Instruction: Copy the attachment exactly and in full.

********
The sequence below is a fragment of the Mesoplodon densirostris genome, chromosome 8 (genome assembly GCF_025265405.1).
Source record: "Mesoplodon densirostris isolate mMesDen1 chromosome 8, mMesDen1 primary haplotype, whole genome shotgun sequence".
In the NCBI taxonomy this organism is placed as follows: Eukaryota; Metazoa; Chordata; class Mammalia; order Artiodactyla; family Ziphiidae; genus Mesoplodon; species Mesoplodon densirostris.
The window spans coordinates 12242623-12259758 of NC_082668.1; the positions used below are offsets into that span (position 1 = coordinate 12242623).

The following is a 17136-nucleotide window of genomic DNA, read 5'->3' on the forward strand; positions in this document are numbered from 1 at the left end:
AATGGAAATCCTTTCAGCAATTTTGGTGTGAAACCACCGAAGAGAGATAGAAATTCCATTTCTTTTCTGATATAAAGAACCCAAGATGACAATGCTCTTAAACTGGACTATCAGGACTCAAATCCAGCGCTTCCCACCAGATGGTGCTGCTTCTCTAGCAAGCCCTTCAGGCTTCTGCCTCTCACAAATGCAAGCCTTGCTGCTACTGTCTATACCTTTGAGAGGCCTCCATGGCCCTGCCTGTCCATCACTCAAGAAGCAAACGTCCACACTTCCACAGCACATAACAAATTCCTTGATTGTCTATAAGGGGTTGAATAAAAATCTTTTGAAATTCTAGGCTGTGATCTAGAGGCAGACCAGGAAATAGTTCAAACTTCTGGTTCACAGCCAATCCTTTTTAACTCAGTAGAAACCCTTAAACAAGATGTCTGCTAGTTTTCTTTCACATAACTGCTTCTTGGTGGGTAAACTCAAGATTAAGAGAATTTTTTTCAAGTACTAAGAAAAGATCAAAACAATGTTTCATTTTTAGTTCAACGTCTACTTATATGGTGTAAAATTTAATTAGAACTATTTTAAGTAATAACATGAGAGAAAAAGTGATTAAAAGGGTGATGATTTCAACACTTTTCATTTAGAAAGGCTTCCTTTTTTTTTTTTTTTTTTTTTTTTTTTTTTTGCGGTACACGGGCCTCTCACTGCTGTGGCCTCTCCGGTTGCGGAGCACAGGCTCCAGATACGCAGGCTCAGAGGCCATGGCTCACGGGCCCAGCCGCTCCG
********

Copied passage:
The sequence below is a fragment of the Mesoplodon densirostris genome, chromosome 8 (genome assembly GCF_025265405.1).
Source record: "Mesoplodon densirostris isolate mMesDen1 chromosome 8, mMesDen1 primary haplotype, whole genome shotgun sequence".
In the NCBI taxonomy this organism is placed as follows: Eukaryota; Metazoa; Chordata; class Mammalia; order Artiodactyla; family Ziphiidae; genus Mesoplodon; species Mesoplodon densirostris.
The window spans coordinates 12242623-12259758 of NC_082668.1; the positions used below are offsets into that span (position 1 = coordinate 12242623).

The following is a 17136-nucleotide window of genomic DNA, read 5'->3' on the forward strand; positions in this document are numbered from 1 at the left end:
AATGGAAATCCTTTCAGCAATTTTGGTGTGAAACCACCGAAGAGAGATAGAAATTCCATTTCTTTTCTGATATAAAGAACCCAAGATGACAATGCTCTTAAACTGGACTATCAGGACTCAAATCCAGCGCTTCCCACCAGATGGTGCTGCTTCTCTAGCAAGCCCTTCAGGCTTCTGCCTCTCACAAATGCAAGCCTTGCTGCTACTGTCTATACCTTTGAGAGGCCTCCATGGCCCTGCCTGTCCATCACTCAAGAAGCAAACGTCCACACTTCCACAGCACATAACAAATTCCTTGATTGTCTATAAGGGGTTGAATAAAAATCTTTTGAAATTCTAGGCTGTGATCTAGAGGCAGACCAGGAAATAGTTCAAACTTCTGGTTCACAGCCAATCCTTTTTAACTCAGTAGAAACCCTTAAACAAGATGTCTGCTAGTTTTCTTTCACATAACTGCTTCTTGGTGGGTAAACTCAAGATTAAGAGAATTTTTTTCAAGTACTAAGAAAAGATCAAAACAATGTTTCATTTTTAGTTCAACGTCTACTTATATGGTGTAAAATTTAATTAGAACTATTTTAAGTAATAACATGAGAGAAAAAGTGATTAAAAGGGTGATGATTTCAACACTTTTCATTTAGAAAGGCTTCCTTTTTTTTTTTTTTTTTTTTTTTTTTTTTTTGCGGTACACGGGCCTCTCACTGCTGTGGCCTCTCCGGTTGCGGAGCACAGGCTCCAGATACGCAGGCTCAGAGGCCATGGCTCACGGGCCCAGCCGCTCCG